The Center for Genomic Gastronomy is an independent research institute that was initially launched with the intention to operate in a single building that would be open to the public. However, due to a variety of circumstances, constraints and opportunities, the Center has been nomadic since it’s conception, on the road since the summer of 2010.

Although there are many collaborators and friends of the Center, Cat and Zack have formed the heart of the team in most locations. The Center is currently at work on the “Spice Mix Super Computer” for AND’s Mobile Republic.

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On our adventures traversing the globe, we have not stayed anywhere for more than 4 months in the past 2 years. With such a nomadic existence, ‘where we make’ is always changing.

On a flight: a good place to think, read and sketch, and catch up with stuff offline.

We have developed a variety of strategies for concentration and focus. For example, Zack works best early in the morning at a coffee shop with headphones on listening to drone music, while Cat works best in the peace of the late night when it seems the world has gone to sleep there are no other distractions (except for the occasional snore from Zack).

Just in the last week, we have worked at Bold Street cafe in Liverpool, on a plane, a train, in an airbnb room in Manhattan, and right now at a house with a large kitchen garden in Connecticut, charging our computers along the way and catching wireless connections where we can. These strategies have worked to greater or lesser effect in all of our temporary accommodations over the last year:

CANADA (Vancouver)
INDIA (Bangalore, the Koorgi Region)
IRELAND (Dublin)
NETHERLANDS (Amsterdam, Leiden, Rotterdam)
NORWAY (Oslo, Stavanger, Bergen)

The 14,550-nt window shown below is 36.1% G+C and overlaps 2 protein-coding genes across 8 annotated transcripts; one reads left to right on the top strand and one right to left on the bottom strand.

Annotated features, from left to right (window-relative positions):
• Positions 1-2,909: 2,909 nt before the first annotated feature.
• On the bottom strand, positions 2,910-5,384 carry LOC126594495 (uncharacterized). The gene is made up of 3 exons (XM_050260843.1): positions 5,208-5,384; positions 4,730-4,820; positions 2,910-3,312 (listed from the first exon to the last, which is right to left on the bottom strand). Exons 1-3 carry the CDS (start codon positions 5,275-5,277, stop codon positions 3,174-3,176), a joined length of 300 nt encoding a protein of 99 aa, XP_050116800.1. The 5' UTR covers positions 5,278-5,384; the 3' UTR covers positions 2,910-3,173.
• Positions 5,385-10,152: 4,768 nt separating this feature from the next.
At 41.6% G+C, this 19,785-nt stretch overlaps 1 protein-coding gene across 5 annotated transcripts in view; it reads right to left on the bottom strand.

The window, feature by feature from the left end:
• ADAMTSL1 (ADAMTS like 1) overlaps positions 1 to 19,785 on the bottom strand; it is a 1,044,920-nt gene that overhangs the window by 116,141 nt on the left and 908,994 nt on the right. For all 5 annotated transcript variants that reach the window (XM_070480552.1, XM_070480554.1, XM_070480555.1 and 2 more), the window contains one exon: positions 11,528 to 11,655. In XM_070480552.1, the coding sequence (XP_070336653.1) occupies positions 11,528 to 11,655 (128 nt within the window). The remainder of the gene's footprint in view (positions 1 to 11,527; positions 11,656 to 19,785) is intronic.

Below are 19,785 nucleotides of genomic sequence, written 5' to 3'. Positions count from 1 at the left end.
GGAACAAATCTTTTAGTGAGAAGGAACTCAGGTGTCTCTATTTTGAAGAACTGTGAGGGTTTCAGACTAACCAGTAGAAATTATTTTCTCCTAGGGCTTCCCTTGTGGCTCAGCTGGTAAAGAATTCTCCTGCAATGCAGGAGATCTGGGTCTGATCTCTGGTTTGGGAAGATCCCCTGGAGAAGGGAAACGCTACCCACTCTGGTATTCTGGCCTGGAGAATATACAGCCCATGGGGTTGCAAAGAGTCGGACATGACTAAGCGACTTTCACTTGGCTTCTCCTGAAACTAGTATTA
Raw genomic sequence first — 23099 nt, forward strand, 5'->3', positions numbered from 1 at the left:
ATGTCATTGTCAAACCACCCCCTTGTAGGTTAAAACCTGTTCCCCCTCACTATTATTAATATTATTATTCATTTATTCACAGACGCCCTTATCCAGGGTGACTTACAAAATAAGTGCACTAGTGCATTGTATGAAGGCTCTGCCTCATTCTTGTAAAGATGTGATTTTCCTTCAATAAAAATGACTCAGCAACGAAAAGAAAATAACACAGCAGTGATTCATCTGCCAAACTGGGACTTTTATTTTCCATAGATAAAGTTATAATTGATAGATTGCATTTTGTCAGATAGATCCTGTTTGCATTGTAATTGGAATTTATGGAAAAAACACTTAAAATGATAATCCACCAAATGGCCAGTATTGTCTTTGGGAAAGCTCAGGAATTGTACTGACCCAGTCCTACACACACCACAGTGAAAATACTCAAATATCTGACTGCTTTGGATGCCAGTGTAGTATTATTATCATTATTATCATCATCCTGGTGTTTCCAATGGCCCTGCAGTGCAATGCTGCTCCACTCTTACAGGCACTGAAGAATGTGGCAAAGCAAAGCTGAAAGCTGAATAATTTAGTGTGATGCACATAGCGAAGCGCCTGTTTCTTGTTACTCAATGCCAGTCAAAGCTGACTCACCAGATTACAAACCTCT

SWEDEN (Stockholm, Uppsala)
UK (Newcastle, Manchester, Liverpool, London, Milton Keynes)
USA (Portland, New York City, Connecticut)

Our amsterdam apartment and office, while working on Pray for beans Project. The closer the deadline, the bigger the mess!

Every place we visit is an opportunity to connect unexpected dots. Moving around so much means we can exchange ideas, artifacts and recipes between seemingly unconnected places and people. I am sure we wouldn’t be making a Spice Mix Super-Computer in the UK if we hadn’t spent time in Bangalore being drawn into spice-rich karnatakan cuisine. Our Smog Tasting project in Bangalore was prompted by a quote in Harold McGee’s “On Food & Cooking” which seems like a particularly American approach to food. And so on.

Smog Tasting took us to the rooftops of Bangalore for a week of in-situ cooking.

The AND festival’s Mobile Republic is a microcosm of our last year. So far we have visited Manchester, Liverpool and London to work on the project, and we will be taking the caravan on the road to 4 locations in northern England. Taking on a project like this in an unfamiliar place is always a challenge because the simple tasks, such as sourcing various materials, become research efforts in their own right. The upside is that we generally see the places we visit from an unusual perspective. There can’t be many visitors to Liverpool who have strolled along Edge Lane to visit the B&Q.

The sign with no sign on edge lane by b&q, Liverpool, source: google maps

We do not have a permanent home or studio. We have attempted to consolidate our travel kit to the absolute essentials, but it is hard to bring an entire kitchen with us!

Here is an example of our other work space in the Netherlands: the kitchen of a restaurant that we took over for one evening. (Photo Credit: Lucas Evers)

Following food stories around the globe has been amazing, but we are looking forward to finding a landing spot and opening up the Center for Genomic Gastronomy as a non-nomadic entity. Maybe 2013?

All images are courtesy and © The Center of Genomic Gastronomy

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